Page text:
Bayeux was the first town to be captured by the Allies, on D-Day itself. Apparently there was little or no fighting, and consequently little war damage.
Bayeux is considered by some sources to have been the most Scandanavian town in Normandie during its early history.
In 1105, it was devastated by fire.
Notre-Dame cathedral is contemporary with the abbeys in Caen. It was started in 1066, and consecrated in 1077, and survived the fire of 1105.. The first bishop was Odon, the half-brother of William the Conqueror.
The Bayeux Tapestry is wrongly referred to as 'tapestry' - it is actually an embroidery in wool, on a linen background. It is 70 meters long and 50 cms high. It is largely intact, except for a bit at the end which has gone missing. In French, it is commonly referred to as the Telle du Conquest or Toile de la Conquête (‘toile’ means ‘linen’).
The original archbishop was Odon, half-brother of William the Conqueror. It was him who is now considered to have commissioned the Bayeux Tapestry - it was produced in Kent or Winchester. During the 18. century it had come to be attributed the Queen Mathilde.
For 400 years it was placed in the cathedral, surviving the fire of 1105. It escaped the dangers posed by protestants and revolutionaries. During the Second World War, it was hidden underground. It is now housed in an old seminary, which goes under the name of Centre Guillaume-le-Conquerant.
The Bayeux Tapestry is one of the most important pictorial works surviving from the middle ages, and certainly the most important from the eleventh century.
Some have suggested that it was hung around the nave of Bayeux cathedral on feast days, but it doesn't seem to have made for that specific purpose since it is not long enough to reach completely around the nave.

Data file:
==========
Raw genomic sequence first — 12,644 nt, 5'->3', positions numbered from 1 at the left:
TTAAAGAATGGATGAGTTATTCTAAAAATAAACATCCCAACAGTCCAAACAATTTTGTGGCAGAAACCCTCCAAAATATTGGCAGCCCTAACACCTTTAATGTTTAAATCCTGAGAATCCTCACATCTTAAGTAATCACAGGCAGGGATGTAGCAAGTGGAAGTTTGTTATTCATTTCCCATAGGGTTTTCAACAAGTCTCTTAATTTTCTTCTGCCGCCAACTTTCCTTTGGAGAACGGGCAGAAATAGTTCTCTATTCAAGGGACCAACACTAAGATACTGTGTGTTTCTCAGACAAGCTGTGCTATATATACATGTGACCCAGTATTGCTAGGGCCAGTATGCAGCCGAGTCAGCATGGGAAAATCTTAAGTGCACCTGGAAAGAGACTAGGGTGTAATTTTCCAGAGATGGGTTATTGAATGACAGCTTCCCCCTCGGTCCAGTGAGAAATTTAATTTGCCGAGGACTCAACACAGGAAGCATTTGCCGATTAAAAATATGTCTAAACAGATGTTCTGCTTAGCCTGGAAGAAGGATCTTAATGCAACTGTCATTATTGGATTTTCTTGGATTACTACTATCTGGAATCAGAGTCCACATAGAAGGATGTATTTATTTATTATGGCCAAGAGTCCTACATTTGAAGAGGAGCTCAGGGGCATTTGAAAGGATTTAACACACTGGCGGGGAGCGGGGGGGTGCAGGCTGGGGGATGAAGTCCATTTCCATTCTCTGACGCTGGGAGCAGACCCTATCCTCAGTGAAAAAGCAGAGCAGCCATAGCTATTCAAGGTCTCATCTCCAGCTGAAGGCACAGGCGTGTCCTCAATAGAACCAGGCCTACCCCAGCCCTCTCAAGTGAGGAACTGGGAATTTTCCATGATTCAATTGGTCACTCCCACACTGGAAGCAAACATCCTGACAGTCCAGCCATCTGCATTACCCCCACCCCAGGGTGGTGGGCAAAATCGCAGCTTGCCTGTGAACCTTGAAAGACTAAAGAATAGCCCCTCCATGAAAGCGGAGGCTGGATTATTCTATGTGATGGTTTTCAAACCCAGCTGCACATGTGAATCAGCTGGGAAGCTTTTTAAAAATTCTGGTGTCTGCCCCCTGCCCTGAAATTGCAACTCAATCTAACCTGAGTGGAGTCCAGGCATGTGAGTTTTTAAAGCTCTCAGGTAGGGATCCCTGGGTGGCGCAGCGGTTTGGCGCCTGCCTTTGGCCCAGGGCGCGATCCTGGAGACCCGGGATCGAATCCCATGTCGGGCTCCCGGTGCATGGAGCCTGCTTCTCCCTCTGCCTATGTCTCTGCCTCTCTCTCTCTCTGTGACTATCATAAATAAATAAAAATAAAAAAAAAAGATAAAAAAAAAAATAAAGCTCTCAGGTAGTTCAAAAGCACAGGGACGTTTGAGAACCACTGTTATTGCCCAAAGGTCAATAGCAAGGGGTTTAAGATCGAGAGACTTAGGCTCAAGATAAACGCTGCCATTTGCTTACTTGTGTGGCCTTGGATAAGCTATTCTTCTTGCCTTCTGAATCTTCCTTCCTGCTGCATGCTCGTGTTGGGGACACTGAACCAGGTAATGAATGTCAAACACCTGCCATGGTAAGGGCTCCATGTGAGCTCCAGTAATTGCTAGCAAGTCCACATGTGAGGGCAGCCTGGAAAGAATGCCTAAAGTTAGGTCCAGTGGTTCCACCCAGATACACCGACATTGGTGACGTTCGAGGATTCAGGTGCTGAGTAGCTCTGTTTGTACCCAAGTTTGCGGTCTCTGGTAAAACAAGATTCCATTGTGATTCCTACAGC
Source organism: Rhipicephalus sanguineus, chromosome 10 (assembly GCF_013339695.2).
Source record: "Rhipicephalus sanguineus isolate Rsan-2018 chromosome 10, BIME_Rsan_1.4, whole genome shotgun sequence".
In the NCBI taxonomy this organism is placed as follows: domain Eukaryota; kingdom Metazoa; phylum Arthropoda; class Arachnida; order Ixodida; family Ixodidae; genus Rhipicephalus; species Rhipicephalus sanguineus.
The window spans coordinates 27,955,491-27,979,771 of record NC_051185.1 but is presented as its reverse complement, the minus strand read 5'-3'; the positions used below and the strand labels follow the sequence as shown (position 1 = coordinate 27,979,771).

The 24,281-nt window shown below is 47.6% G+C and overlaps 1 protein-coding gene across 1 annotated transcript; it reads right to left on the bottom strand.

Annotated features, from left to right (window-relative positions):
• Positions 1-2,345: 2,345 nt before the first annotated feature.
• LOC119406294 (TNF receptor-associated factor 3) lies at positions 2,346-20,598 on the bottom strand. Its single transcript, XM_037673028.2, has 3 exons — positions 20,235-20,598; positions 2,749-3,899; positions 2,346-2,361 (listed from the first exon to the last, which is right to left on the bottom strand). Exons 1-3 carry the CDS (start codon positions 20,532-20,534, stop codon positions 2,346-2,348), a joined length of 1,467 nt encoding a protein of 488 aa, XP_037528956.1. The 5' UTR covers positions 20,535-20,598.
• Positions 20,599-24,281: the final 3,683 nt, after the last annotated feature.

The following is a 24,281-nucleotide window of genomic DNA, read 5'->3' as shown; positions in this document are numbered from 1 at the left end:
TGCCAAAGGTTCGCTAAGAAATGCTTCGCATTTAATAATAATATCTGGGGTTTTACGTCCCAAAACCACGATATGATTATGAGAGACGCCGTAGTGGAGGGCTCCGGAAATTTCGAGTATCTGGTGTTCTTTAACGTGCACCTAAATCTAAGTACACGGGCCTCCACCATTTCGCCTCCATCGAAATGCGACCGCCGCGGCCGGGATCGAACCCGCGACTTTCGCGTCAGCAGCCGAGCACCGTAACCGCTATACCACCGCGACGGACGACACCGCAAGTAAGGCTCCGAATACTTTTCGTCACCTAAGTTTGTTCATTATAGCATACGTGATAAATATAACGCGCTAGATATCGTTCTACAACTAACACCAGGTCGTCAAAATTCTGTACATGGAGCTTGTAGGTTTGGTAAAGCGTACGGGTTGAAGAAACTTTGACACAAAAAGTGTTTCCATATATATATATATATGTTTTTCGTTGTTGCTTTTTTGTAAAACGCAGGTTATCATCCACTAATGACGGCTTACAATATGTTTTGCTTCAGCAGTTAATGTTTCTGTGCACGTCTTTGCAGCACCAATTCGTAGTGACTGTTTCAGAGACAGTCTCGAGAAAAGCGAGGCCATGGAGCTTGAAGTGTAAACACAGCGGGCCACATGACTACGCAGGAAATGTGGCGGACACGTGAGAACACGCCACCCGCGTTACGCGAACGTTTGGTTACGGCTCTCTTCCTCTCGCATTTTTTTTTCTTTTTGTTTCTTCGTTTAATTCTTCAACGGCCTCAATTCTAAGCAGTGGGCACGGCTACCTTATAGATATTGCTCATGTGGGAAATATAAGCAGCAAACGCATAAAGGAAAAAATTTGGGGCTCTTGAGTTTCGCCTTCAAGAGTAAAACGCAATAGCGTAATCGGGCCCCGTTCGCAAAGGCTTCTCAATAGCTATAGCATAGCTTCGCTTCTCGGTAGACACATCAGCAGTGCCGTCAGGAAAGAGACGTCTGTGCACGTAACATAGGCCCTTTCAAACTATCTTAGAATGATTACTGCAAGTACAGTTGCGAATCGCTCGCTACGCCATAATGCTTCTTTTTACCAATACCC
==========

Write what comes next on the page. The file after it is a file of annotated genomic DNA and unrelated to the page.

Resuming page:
During the French Revolution, it was hauled out to cover a wagon-load of ammunition being sent to the northern front where the Republican French were being attacked by Monarchist enemies. A young lawyer of Bayeux pulled the tapestry from the wagon and replaced it with a oiled and waterproof cloth much better suited for the purpose. He carried the tapestry home, and hid it in his attic, where it remained for the next thirty years.
When it was brought out, it was turned over to the bishop of Bayeux, who placed it in the bishop's palace. It has remained there, except for a short time when the Nazis took it to Paris for scientific examination.
The bishop's palace is now a museum in which the tapestry is on permanent display and viewed by thousands of visitors a year.
The first half of the Tapestry depict the adventures of Harold Godwinson, who was wrecked in Ponthieu in 1064 and was ransomed from the count of Ponthieu by William, duke of Normandy (1046-1087). Its portrayal of these events is entirely from the Norman point of view and serves as a justification of William's invasion and conquest of England in the Autumn of 1066. Harold is portrayed as a usurper who foreswore his sacred oath to support William as the successor to Edward the Confessor, king of England.